Incandescent and halogen bulbs get hot. I've been told that the oils from my grubby fingers cause these bulbs to break pre-maturely. To deal with this, I use gloves or the like to keep my grubby fingerprints off of the glass.

LEDs don't get nearly so hot, so do I need to wear gloves (or hold the bulb with paper, etc...) when I touch these bulbs? I suspect the bulbs don't get hot enough for my skin oils to be a problem.

  • 1
    Never heard of that for incandescent, except for broken bulbs. Halogen yes. LEDs probably can touch.
    – crip659
    Mar 26, 2022 at 19:22
  • LEDs can get very hot. The electronics that drive them produce a significant amount of heat, and if you grab a bulb by the heat sink (sometimes it's hidden behind a fancy plastic housing), you may be in for a surprise. The portion around the LEDs themselves, though, will be basically room temperature. The only damage you'll cause by touching the heat sink is to your fingers, though, not the bulb.
    – FreeMan
    Mar 26, 2022 at 21:33
  • Most of the heat comes from the actual internal LED junction.
    – John Canon
    Mar 27, 2022 at 1:33
  • @FreeMan LEDs burn out when the junction temp goes above 200F/100C. The LED chips themselves won't last long even at 175F. Considering the kitchen halogen lights I retrofitted ran at over 450F, and plain incandescent bulbs can run over 225F, LEDs are a lot cooler all-around. A hot-running driver is an inefficient one (by definition) and should be updated, or in bulbs, looks for ones that provide at least 80 lumens per watt; more L/W = cooler operation at a given power class. A bulb that only does 50 or 60 L/W will run hot and die young...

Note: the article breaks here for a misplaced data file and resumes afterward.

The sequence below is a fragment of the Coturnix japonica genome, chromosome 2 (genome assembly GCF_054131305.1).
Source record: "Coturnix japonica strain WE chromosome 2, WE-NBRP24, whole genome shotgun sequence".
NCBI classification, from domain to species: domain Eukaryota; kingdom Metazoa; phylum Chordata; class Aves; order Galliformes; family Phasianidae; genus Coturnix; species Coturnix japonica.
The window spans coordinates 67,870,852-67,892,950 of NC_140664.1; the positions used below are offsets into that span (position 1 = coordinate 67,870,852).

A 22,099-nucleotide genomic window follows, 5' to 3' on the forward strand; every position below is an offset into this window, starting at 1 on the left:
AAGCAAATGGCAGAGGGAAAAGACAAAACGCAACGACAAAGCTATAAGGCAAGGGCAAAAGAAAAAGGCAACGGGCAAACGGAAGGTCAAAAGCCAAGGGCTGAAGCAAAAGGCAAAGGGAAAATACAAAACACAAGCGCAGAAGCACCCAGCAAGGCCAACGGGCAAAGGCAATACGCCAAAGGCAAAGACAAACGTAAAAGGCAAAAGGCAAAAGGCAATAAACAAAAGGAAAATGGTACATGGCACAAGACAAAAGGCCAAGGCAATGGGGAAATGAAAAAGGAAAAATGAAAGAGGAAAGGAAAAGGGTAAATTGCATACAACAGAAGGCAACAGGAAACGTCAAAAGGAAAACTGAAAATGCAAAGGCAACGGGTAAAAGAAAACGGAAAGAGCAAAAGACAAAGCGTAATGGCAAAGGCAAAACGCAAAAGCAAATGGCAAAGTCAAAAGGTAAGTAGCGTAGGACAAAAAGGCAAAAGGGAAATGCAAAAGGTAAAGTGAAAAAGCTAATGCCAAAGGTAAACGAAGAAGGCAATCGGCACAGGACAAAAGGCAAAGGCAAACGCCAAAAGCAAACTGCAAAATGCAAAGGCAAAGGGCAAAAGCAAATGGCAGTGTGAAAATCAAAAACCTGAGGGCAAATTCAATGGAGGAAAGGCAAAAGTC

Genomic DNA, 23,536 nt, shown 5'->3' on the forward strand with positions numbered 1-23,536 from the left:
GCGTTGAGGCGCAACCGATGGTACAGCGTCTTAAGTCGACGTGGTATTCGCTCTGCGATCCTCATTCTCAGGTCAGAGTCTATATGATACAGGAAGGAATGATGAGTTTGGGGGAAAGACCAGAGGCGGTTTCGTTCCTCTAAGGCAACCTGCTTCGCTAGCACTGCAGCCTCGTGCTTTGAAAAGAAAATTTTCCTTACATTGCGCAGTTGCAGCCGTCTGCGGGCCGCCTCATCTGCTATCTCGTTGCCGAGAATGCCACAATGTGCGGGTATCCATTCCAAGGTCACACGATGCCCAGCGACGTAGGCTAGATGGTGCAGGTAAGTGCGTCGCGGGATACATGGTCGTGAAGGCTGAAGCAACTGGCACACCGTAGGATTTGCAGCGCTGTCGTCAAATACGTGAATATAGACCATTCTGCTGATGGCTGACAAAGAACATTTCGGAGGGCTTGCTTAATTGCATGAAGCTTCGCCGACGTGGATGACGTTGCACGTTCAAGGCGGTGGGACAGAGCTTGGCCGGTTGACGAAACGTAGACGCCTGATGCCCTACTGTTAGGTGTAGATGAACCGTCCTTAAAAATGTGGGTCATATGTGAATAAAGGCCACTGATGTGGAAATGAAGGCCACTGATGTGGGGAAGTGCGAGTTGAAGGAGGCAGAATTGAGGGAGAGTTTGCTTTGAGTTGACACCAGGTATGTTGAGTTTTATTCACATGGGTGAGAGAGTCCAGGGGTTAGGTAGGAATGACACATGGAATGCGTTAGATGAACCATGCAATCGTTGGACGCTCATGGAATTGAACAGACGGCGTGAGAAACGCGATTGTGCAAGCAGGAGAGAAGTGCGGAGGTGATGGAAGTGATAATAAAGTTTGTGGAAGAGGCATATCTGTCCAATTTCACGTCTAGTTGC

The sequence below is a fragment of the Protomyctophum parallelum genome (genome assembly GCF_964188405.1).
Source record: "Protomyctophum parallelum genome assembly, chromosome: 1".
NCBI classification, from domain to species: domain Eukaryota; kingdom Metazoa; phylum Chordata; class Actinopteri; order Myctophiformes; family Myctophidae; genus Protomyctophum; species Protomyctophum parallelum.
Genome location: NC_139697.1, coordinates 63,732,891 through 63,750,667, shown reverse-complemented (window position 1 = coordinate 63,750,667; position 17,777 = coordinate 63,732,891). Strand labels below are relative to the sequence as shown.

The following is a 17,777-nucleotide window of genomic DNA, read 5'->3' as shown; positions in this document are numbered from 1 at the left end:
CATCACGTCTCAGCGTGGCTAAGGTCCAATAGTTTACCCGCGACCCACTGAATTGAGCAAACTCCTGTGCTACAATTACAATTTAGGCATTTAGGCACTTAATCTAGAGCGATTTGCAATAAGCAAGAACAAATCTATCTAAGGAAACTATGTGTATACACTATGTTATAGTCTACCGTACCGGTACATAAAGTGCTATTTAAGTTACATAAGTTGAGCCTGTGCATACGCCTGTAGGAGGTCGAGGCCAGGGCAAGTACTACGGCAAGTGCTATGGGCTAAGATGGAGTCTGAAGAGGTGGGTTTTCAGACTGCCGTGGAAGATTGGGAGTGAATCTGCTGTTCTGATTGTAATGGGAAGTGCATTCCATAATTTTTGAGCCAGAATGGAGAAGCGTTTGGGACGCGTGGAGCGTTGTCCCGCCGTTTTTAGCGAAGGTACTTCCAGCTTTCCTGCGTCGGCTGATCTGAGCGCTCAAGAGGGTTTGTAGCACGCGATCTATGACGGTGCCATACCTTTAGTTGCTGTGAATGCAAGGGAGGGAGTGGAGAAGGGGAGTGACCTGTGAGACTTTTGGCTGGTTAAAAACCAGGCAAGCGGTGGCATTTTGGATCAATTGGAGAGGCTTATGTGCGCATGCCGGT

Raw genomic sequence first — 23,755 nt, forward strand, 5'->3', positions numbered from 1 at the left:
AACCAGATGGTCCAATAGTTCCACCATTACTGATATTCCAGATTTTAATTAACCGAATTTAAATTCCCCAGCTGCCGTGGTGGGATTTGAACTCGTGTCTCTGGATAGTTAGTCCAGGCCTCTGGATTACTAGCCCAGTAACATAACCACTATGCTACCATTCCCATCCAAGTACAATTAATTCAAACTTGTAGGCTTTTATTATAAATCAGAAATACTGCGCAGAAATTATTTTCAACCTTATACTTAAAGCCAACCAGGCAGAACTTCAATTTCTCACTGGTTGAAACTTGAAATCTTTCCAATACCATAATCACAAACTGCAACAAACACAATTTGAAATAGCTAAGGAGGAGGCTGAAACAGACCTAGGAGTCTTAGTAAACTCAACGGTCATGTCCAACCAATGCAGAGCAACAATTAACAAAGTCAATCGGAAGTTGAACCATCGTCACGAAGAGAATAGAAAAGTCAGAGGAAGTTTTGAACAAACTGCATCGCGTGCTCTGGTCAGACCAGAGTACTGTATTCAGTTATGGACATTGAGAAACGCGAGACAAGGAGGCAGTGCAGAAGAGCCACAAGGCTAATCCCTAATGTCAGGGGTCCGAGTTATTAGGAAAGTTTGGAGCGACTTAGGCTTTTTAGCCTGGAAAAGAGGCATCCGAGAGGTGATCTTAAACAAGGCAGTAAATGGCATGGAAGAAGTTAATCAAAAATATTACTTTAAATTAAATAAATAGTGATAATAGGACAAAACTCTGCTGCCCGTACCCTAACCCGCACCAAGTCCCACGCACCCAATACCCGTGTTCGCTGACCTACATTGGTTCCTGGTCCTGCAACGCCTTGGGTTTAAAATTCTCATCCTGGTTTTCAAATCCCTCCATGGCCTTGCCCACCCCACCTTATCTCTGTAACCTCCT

– dandavis
    Mar 27, 2022 at 1:54
  • Note that the "glass" in an LED bulb isn't an integral part of the bulb - it's just for decoration, essentially
    – user253751
    Mar 28, 2022 at 9:09

1 Answer 1


You have a fact there, but you're extrapolating it too far.

Yes, fingerprints on halogen lights are a problem, because they run very, very hot. The extreme heat means the skin oil will thermally stress the crystal glass and crack it.

Plain old tungsten incandescents don't get that hot. Nor do "modern" incandescents that are a tiny halogen inside a glass bulb shape - the large surface area of the traditional bulb shape cools them. So fingerprints there don't really matter.

Likewise they don't matter on LEDs, but I wouldn't go touching LEDs because they have typically metal heat-sinks, and a lot of them have extremely poor or nonexistent electrical isolation to the heat sinks, so they sit there in the fixture energized at 120/230V. Even if properly designed, the heat sink may be bonded to neutral, which is hot if the lamp or house is mis-wired. With 100 million DIYers installing fixtures and smart switches, mis-wiring happens all the time.

Really, the heat of halogens is a 20th century problem. They were scandalously banned after countless house fires, plus being a horrible burden to the power grid - 500 watts for a living room light? Remember those "torchieres" that were everywhere in the 90s and you notice they all sort of disappeared after about 2000. Because of the fires and lawsuits!

Honestly there was nothing wrong with the torchiere concept, bounce the light off the ceiling. Now you can do it with about 40 watts of LED, not bad at all.

  • 1
    The one area where incandescent bulbs can burn out prematurely due to skin oils are in ovens. Appliance bulbs usually have a warning on them not to touch with bare fingers for that reason. Mar 26, 2022 at 20:20
  • 2
    Many of the current LED lights and bulbs actually have a translucent or clear outer plastic covering (usually to mimic a traditional bulb shape) with the LED emitter far inside; those plastic coverings are safe to touch.
    – Armand
    Mar 26, 2022 at 22:44

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